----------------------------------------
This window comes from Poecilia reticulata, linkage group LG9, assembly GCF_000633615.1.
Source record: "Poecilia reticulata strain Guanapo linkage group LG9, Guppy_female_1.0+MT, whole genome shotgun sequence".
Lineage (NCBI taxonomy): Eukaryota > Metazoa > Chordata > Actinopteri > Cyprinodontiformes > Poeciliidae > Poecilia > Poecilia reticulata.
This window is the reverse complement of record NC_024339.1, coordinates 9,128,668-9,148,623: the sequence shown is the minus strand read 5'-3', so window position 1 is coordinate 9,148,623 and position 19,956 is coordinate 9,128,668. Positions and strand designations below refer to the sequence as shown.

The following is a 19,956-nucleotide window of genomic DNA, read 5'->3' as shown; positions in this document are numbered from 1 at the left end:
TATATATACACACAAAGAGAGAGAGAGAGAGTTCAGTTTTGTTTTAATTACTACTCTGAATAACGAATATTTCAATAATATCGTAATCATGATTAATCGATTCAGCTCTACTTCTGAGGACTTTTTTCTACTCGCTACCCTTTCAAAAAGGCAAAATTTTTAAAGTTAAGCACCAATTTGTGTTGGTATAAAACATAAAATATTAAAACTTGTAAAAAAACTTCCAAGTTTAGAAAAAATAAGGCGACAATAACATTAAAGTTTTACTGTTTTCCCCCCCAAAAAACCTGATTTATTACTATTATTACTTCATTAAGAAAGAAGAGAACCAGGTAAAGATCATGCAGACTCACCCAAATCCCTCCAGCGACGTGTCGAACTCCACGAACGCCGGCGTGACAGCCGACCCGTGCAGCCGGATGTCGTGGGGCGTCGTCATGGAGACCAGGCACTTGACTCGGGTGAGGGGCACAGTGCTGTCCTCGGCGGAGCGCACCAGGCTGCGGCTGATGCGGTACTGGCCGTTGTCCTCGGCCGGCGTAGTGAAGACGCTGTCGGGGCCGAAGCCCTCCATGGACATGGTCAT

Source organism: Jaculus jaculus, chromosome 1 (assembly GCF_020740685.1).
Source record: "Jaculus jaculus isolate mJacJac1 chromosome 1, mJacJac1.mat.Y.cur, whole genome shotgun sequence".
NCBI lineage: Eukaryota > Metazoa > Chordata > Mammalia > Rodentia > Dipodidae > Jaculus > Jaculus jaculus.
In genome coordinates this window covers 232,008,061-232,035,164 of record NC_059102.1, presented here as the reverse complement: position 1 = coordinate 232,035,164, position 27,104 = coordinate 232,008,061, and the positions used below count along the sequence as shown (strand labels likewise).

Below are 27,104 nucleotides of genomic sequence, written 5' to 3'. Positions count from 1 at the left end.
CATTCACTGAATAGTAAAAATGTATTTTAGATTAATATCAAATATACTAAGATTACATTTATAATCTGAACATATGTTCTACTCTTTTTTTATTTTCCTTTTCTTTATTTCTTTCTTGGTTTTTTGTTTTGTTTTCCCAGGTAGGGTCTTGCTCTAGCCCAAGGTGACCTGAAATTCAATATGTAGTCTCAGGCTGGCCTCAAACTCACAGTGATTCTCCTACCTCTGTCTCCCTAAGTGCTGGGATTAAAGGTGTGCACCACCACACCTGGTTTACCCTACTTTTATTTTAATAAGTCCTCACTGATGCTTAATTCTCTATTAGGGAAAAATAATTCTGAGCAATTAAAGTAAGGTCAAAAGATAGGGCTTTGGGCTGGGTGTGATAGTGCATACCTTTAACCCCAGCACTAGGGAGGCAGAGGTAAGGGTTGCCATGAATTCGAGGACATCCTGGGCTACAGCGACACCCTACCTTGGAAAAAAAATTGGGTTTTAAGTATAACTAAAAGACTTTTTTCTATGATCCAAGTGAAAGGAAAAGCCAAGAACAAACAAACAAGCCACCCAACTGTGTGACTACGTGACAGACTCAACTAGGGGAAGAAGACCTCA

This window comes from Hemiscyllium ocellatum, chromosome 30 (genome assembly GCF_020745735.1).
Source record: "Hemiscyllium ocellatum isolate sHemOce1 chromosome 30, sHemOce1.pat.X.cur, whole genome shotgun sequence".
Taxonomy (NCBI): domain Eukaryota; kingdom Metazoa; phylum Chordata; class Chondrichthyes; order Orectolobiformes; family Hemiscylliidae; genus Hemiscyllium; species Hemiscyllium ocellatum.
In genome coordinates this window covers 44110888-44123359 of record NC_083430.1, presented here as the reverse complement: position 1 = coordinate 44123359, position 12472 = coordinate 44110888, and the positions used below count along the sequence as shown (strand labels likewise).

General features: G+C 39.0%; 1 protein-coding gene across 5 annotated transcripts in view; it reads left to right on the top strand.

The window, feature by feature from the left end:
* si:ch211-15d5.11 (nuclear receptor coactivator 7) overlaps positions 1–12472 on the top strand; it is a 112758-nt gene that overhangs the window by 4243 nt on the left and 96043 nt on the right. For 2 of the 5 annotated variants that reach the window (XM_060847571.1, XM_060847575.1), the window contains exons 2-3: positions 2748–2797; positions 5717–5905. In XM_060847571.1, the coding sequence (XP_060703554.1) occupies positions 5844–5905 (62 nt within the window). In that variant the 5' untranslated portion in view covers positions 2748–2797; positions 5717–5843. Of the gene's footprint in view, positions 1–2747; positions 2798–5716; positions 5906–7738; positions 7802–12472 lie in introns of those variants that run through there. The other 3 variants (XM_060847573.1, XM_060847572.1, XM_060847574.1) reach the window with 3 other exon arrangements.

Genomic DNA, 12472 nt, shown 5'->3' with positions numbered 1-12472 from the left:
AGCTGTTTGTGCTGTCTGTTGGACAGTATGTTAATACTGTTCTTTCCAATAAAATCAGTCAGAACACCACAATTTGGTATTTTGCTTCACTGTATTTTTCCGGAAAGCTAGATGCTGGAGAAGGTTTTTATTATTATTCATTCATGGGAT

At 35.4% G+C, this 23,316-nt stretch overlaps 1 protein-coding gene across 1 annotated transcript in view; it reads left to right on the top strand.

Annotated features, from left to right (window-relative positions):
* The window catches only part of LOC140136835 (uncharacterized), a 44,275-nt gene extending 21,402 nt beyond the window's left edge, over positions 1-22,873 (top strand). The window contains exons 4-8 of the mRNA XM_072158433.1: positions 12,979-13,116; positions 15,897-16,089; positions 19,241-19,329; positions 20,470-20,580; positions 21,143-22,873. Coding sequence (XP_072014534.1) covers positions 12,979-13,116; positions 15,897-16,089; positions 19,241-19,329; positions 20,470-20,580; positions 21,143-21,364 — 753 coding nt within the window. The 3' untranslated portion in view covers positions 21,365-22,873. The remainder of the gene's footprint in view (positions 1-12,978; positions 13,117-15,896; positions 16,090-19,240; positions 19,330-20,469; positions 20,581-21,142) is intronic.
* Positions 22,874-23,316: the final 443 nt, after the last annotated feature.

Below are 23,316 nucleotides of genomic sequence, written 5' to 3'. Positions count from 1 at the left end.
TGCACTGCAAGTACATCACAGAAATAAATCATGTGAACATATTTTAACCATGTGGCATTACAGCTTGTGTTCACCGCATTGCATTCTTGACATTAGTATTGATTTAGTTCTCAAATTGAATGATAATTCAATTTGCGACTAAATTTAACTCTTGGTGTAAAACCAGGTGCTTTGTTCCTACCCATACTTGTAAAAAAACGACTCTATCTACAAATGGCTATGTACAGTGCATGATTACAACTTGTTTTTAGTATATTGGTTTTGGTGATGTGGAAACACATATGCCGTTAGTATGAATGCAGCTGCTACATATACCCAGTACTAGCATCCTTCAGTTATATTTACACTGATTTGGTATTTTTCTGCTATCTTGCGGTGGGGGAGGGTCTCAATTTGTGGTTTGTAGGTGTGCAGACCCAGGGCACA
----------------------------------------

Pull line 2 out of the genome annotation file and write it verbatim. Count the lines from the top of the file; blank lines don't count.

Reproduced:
Source record: "Poecilia reticulata strain Guanapo linkage group LG9, Guppy_female_1.0+MT, whole genome shotgun sequence".